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Dti Case Analysis

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Professor Alasdair Turnbull


Nan Xu (Jessica)

Daze Li

Sicong Xie (Connie)

Swetha Yalamanchili


February 4,  2014




We are looking the case from the perspective of DTI’s CFO, George Bell.

2.        PROBLEM:

DTI want to capitalize the opportunity to install RFID readers which requires an infusion of capital of $15-$20 million. The CFO of DTI needs to figure out the suitable method to raise capital. The CFO is trying to raise capital by either equity offering or by warrants.


3.1        SIZE-UP

As a pre-revenue company it does not have enough revenue generating contracts and was still trying to secure a base for recurring revenues. This uncertainty in revenues shows that DTI may not have sufficient cash flows to service required amount as debt. DTI was unable to provide prospective debtors with fixed collateral as security for a loan.

3.2        PRODUCT

DTI once offered both RFID tags and readers, in 1999, the company focused on the readers only.



The liquidity indicates an asset or security can be bought or sold in the market without affecting the asset's price. We can evaluate company’s liquidity by calculating its current ratio and assets liability ratio (Appendix 1).


  • From the exhibit 4 we get that the company is not profitable so far.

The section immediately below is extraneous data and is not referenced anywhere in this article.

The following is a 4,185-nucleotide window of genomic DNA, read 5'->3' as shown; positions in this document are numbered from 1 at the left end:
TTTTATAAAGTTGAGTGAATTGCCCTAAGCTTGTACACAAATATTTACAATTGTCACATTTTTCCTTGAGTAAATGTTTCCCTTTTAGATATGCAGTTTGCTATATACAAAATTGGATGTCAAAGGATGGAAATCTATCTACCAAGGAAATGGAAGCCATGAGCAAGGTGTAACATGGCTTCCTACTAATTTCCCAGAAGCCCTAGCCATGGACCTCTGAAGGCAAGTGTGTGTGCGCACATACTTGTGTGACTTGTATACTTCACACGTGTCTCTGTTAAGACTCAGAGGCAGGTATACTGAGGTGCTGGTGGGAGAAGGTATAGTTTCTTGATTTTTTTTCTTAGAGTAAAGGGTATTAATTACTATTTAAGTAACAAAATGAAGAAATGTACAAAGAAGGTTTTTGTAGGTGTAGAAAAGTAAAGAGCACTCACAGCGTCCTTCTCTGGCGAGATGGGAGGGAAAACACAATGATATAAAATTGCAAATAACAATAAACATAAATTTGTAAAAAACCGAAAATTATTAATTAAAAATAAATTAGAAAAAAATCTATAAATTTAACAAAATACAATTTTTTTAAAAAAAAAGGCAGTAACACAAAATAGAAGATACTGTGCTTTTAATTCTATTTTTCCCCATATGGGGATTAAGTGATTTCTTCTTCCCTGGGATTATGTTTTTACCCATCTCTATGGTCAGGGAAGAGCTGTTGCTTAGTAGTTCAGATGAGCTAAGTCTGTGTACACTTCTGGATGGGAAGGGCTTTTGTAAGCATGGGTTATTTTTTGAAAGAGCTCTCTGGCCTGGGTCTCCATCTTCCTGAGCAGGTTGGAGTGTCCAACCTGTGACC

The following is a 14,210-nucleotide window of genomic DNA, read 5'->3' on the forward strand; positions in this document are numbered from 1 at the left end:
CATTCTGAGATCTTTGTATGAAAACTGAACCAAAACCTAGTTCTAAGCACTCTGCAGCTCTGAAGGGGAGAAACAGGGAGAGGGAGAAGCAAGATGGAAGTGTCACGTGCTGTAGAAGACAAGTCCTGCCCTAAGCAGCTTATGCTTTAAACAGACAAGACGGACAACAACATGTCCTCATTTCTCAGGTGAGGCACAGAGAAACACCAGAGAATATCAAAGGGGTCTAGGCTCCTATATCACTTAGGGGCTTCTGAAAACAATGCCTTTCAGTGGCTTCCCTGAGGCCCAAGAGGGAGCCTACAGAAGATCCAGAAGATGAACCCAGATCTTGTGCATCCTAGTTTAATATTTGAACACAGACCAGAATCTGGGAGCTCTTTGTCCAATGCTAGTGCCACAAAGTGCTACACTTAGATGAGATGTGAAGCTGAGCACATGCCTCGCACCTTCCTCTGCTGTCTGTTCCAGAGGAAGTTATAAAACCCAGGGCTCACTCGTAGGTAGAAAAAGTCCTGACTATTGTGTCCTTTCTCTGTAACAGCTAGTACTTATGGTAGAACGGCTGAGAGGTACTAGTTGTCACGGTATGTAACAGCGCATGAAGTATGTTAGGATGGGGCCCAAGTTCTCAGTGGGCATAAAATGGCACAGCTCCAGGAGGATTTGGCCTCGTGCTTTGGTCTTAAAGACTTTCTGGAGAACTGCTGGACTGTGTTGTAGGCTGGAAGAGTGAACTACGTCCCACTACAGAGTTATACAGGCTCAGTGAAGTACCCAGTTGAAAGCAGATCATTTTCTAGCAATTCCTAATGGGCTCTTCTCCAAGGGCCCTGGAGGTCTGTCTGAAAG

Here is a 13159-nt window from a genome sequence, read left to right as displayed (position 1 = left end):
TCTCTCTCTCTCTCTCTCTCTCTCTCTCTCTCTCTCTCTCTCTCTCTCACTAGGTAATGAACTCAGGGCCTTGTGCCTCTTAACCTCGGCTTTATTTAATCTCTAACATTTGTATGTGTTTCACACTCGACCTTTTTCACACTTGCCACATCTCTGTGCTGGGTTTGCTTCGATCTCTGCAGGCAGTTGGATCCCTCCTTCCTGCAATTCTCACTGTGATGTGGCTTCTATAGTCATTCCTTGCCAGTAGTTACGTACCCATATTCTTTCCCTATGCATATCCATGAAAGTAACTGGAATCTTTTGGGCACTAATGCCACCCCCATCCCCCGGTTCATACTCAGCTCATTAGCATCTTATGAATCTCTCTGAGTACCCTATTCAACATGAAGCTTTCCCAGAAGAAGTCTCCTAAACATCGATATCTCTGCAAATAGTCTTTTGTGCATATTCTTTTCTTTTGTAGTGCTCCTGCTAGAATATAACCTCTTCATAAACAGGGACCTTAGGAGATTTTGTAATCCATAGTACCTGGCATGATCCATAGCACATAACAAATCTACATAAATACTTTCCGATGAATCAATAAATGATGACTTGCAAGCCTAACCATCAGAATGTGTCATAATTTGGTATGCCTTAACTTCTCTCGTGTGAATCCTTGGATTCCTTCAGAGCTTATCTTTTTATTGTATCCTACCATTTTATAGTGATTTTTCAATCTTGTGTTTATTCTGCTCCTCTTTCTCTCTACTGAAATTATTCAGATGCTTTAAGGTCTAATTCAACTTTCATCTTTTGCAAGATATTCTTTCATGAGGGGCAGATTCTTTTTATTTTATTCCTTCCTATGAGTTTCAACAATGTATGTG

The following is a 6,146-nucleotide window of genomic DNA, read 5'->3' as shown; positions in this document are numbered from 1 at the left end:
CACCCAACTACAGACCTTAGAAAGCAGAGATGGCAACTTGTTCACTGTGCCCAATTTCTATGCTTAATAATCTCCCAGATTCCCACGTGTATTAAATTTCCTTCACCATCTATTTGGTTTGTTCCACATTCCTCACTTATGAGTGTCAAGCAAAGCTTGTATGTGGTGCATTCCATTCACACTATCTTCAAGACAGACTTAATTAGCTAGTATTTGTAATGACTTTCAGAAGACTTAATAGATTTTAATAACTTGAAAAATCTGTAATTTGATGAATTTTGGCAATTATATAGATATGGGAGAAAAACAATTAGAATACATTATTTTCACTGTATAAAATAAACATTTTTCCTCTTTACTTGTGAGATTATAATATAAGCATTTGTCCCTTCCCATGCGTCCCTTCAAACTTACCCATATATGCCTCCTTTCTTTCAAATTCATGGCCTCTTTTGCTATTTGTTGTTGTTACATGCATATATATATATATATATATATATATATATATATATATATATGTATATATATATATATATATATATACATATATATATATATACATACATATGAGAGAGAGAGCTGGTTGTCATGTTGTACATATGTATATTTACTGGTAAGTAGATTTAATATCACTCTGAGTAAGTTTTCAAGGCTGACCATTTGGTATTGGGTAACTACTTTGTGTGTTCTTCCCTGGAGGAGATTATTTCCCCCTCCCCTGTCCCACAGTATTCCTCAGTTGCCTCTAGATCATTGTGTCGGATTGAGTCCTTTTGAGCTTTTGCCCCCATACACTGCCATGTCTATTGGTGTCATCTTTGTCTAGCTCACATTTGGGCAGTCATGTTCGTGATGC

• With the growth of the industry, DTI has opportunity to get a positive net income in 2004 as expected.

Financial Capacity:

3.4        ENVIRONMENT

  • RFID was a rapidly growing segment among the overall automatic identification and data-collection industry.
  • It is expected that RFID solutions would become widely adopted in North America by early 2005.
  • Cost issue. The largest cost issues, potentially reside in the required size of the database, their integration with a company’s current systems and the effective transmission of information.
  • Resistance from suppliers and manufacturers (18m hard work + 15-18m).
  • Cost of capital of 12%, could lose up to 155m in 10 yrs.



  • DTI had developed the first RFID reader that was able to read a variety of tags at different frequencies.
  • Close relationships with several technology providers in the RFID space. (i.e. ETVG, who owned 28% of DTI)
  • DTI was well positioned to capitalize on an imminent surge in RFID demand.


  • Limited revenue on readers
  • Suffering loss for the past few years


  • DTI was well positioned to capitalize on an imminent surge in RFID demand.
  • Potential market of RFID

965m in 2002 (exhibit 6, segmentation), (RFID readers: 240m)

3.5b in 2008 (RFID readers: 800m)

Retail Supply Chain: DTI’s core markets, 91m in 2003 to 1.3b in 2008


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